Crunchyroll’s “Anime Crimes Division”: Branded Content Done Right

Crunchy Roll logo (orange and white)
Doing branded video content the right way can be tricky. In this blog post, we explore how and why Crunchyroll’s Anime Crimes Division strikes just the right chord.

Crunchyroll and their Everything Anime logo

The Branding Invasion

Like it or not, branded content has wiggled its grubby little fingies into our daily internet watching habits. Popular brands have had their fair share of success leaning on popular influencers and streamers, like Pewdiepie, to promote their products. Online audiences can be notoriously difficult to reach! But, they usually come stocked with young, impressionable millennials. Young, impressionable millennials with access to that sweet, sweet disposable income. Branded content done properly can be an effective way to assimilate a product into the lifestyle and buying habits of a hyper-specific audience and lead to massive dividends. Done poorly, however, branded content can feel pandering and money hungry.

Keys to Success

The key to reaching an online community with branded content is simple. Speak to your audience with respect. Hock your wares all you want, but make an effort to ensure that your collaboration with a beloved content creator bolsters the quality of the work. Don’t sacrifice quality in favor of promoting the product. Brands can successfully and organically integrate their content into the creator’s normal programming, often without interrupting the audience’s viewing habits. The audience shouldn’t feel as though they had to give up an episode of their show.  Rather, they should feel they’ve received an extra-unique piece of content that would be impossible to create without the help of the sponsor.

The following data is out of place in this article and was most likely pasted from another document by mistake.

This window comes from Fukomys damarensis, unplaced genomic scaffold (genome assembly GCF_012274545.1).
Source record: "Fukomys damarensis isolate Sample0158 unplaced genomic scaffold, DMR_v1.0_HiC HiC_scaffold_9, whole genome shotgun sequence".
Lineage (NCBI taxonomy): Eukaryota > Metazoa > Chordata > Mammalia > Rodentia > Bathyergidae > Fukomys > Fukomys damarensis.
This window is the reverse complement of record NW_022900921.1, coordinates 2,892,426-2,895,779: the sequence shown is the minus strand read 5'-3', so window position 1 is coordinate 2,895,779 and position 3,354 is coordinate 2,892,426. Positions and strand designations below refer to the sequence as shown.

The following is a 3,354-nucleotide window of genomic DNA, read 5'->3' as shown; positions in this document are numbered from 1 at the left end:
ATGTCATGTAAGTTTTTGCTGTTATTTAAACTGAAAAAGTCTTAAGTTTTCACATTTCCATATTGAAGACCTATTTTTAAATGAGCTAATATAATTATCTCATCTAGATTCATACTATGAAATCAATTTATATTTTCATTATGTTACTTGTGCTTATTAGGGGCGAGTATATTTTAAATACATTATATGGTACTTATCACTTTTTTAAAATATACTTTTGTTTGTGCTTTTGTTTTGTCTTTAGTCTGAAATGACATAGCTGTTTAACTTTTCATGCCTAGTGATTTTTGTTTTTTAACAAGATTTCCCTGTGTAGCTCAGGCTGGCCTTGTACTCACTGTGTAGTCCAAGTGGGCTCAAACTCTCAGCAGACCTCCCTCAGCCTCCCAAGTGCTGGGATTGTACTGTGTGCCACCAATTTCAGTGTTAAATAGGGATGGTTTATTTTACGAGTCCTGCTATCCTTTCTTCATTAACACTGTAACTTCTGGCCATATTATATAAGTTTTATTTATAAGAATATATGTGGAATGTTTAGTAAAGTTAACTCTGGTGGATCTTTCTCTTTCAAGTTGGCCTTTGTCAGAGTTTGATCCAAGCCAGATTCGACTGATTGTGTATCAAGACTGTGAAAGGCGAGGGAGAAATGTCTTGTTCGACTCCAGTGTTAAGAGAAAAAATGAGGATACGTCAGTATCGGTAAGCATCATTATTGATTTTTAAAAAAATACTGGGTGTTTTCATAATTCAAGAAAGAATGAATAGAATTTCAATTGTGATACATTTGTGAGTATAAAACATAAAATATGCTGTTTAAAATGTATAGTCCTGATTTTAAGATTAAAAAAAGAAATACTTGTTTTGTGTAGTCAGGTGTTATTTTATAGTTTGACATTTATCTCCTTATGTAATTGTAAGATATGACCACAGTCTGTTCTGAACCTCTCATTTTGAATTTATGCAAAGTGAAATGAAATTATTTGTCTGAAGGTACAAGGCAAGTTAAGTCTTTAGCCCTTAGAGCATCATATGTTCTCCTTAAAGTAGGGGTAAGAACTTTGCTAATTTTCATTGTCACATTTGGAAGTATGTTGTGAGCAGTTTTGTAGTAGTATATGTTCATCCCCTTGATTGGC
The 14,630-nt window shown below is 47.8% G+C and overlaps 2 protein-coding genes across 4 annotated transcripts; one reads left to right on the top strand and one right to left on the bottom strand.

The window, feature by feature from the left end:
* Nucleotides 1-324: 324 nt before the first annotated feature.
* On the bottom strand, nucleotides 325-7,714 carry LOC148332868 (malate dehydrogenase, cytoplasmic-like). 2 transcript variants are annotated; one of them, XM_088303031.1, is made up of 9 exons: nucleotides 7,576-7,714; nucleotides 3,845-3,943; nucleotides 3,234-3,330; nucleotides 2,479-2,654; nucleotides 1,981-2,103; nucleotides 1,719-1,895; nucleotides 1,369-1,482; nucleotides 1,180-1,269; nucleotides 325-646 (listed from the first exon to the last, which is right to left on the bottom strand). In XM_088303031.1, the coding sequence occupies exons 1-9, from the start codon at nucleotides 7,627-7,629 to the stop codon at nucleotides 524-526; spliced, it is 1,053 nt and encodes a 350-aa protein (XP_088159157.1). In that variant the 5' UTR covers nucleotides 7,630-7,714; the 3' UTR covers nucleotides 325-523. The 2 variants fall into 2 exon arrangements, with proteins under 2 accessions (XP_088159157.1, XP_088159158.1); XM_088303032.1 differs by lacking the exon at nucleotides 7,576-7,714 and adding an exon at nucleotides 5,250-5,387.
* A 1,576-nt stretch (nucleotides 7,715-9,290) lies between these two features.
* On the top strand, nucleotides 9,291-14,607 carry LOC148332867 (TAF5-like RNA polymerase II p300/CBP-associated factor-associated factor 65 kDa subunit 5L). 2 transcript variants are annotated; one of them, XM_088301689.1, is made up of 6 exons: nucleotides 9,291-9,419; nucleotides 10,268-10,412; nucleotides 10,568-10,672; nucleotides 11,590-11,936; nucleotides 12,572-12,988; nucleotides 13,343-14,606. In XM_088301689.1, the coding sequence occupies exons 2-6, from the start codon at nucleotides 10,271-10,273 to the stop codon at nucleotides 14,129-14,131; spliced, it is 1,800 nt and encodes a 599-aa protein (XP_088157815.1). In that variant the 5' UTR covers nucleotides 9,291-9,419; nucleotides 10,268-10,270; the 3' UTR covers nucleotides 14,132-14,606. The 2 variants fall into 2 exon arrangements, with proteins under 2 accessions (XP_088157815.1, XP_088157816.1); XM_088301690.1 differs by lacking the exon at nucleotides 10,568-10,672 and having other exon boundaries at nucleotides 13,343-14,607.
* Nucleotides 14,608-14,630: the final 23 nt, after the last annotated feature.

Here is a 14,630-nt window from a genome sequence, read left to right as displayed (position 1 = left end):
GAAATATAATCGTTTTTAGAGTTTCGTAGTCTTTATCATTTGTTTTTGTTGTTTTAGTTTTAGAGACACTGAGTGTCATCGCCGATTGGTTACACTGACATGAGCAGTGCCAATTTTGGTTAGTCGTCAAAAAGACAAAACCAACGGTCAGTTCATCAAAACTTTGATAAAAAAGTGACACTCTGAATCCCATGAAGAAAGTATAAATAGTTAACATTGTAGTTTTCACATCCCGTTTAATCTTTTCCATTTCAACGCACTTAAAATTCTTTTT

Doing It Right

Recently, popular Youtube content creator Rocketjump released “Anime Crimes Division”. He mixed this three-part parody of police procedurals with barrels of anime references and inside jokes. The series, sponsored by anime streaming titan Crunchyroll, knocks it out of the park on multiple levels.

The series comes across as wholly self-aware. Each tongue in cheek reference is begging to be punctuated with a knowing wink. The fans that understand them celebrate Rocketjump, and the creators of the content they love. Crunchyroll and Rocketjump were laser-focused and dead set on nailing this audience. Their inclusion of notable faces within those communities, like former Vine star ProZD, and “Command Zone” podcast hosts Jimmy Wong and Josh Li Kwai show that. Top that off with the DIY feel and polish that garnered the Rocketjump its cult following? You have a series that successfully promotes Crunchyroll’s product by celebrating the fandom around anime itself.

Here’s to hoping the success of this series serves as an example to other brands. If you want to speak to an online audience, then you have to be willing to get your hands dirty.

2 Responses

Leave a Reply

Your email address will not be published. Required fields are marked *